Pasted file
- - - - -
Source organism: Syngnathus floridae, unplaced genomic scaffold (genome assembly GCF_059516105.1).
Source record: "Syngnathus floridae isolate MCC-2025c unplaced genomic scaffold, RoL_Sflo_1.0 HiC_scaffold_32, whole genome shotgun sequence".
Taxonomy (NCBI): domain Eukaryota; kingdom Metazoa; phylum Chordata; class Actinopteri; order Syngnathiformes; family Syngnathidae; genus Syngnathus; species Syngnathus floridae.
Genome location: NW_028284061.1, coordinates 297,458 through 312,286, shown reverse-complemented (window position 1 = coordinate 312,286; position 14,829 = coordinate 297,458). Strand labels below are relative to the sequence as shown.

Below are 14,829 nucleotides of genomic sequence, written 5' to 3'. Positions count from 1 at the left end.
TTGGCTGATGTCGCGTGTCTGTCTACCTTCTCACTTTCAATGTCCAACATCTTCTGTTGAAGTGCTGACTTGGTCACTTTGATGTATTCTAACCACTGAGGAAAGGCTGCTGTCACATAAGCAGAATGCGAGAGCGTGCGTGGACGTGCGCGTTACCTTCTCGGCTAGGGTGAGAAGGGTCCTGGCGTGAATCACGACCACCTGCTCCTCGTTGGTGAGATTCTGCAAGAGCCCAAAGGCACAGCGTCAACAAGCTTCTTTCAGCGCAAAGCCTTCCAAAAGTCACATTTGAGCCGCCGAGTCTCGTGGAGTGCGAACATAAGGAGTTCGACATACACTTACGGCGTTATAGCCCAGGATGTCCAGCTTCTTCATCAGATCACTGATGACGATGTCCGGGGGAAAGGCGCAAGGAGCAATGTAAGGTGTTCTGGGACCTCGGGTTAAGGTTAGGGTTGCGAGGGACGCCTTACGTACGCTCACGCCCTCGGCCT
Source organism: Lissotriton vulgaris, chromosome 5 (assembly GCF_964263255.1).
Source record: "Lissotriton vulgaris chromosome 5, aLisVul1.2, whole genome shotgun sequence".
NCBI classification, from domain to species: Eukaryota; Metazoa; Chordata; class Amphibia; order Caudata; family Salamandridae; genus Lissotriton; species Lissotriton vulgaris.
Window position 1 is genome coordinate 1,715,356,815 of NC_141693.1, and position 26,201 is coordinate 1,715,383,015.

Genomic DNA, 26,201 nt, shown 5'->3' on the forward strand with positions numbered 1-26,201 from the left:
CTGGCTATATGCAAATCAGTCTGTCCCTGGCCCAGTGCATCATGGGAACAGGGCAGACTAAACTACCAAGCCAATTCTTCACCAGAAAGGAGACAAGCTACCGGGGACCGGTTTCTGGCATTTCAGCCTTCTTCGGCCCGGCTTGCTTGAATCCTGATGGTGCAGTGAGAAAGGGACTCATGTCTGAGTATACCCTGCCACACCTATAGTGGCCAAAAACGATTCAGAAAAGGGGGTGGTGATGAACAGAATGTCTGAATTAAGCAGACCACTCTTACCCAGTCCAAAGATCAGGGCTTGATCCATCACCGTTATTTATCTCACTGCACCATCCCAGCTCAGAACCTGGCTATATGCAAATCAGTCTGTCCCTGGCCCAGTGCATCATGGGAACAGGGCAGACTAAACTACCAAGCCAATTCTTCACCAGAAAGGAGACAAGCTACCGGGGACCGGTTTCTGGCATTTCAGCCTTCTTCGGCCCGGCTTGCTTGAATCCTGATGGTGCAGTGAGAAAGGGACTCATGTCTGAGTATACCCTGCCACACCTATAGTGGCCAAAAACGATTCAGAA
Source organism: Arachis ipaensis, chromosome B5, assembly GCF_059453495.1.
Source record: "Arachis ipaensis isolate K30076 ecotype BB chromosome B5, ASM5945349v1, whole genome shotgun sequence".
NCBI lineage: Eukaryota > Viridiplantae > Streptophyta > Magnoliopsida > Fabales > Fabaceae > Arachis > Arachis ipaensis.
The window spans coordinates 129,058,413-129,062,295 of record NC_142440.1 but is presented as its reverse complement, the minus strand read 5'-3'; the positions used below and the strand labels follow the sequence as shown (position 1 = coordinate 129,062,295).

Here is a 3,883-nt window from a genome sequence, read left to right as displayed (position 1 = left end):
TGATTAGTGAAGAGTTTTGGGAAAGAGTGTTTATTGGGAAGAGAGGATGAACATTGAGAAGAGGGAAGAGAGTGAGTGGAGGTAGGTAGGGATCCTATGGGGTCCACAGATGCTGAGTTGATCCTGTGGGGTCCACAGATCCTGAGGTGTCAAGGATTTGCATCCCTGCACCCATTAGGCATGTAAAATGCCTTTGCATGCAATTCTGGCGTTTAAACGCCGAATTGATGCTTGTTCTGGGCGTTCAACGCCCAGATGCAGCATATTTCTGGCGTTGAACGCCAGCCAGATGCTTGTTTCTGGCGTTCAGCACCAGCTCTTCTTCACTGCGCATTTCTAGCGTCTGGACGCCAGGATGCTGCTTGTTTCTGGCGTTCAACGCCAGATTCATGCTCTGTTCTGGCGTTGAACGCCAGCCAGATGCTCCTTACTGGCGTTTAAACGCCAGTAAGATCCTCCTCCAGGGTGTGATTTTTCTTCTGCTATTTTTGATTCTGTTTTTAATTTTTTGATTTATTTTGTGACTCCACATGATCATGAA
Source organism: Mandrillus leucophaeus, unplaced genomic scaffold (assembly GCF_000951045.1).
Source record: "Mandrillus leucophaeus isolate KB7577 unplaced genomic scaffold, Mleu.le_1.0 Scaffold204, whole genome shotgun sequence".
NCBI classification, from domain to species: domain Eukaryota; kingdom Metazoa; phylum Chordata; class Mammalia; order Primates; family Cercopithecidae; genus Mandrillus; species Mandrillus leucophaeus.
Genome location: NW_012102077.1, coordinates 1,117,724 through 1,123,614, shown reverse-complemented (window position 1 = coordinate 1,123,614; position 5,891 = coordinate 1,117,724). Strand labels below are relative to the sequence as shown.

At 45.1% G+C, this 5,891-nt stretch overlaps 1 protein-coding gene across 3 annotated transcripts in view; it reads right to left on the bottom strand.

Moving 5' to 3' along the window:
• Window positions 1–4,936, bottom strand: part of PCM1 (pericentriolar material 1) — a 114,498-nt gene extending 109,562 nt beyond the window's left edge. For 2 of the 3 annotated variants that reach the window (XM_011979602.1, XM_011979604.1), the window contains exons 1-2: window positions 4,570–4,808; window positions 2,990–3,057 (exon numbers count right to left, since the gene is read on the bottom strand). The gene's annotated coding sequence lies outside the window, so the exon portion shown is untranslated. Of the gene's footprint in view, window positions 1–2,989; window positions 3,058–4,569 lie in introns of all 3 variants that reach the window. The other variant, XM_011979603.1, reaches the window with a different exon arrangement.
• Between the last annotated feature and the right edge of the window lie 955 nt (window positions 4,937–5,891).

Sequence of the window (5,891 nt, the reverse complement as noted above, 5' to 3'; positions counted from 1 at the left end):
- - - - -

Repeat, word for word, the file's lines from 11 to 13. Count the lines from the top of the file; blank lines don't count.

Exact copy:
Genomic DNA, 26,201 nt, shown 5'->3' on the forward strand with positions numbered 1-26,201 from the left:
CTGGCTATATGCAAATCAGTCTGTCCCTGGCCCAGTGCATCATGGGAACAGGGCAGACTAAACTACCAAGCCAATTCTTCACCAGAAAGGAGACAAGCTACCGGGGACCGGTTTCTGGCATTTCAGCCTTCTTCGGCCCGGCTTGCTTGAATCCTGATGGTGCAGTGAGAAAGGGACTCATGTCTGAGTATACCCTGCCACACCTATAGTGGCCAAAAACGATTCAGAAAAGGGGGTGGTGATGAACAGAATGTCTGAATTAAGCAGACCACTCTTACCCAGTCCAAAGATCAGGGCTTGATCCATCACCGTTATTTATCTCACTGCACCATCCCAGCTCAGAACCTGGCTATATGCAAATCAGTCTGTCCCTGGCCCAGTGCATCATGGGAACAGGGCAGACTAAACTACCAAGCCAATTCTTCACCAGAAAGGAGACAAGCTACCGGGGACCGGTTTCTGGCATTTCAGCCTTCTTCGGCCCGGCTTGCTTGAATCCTGATGGTGCAGTGAGAAAGGGACTCATGTCTGAGTATACCCTGCCACACCTATAGTGGCCAAAAACGATTCAGAA
Source organism: Arachis ipaensis, chromosome B5, assembly GCF_059453495.1.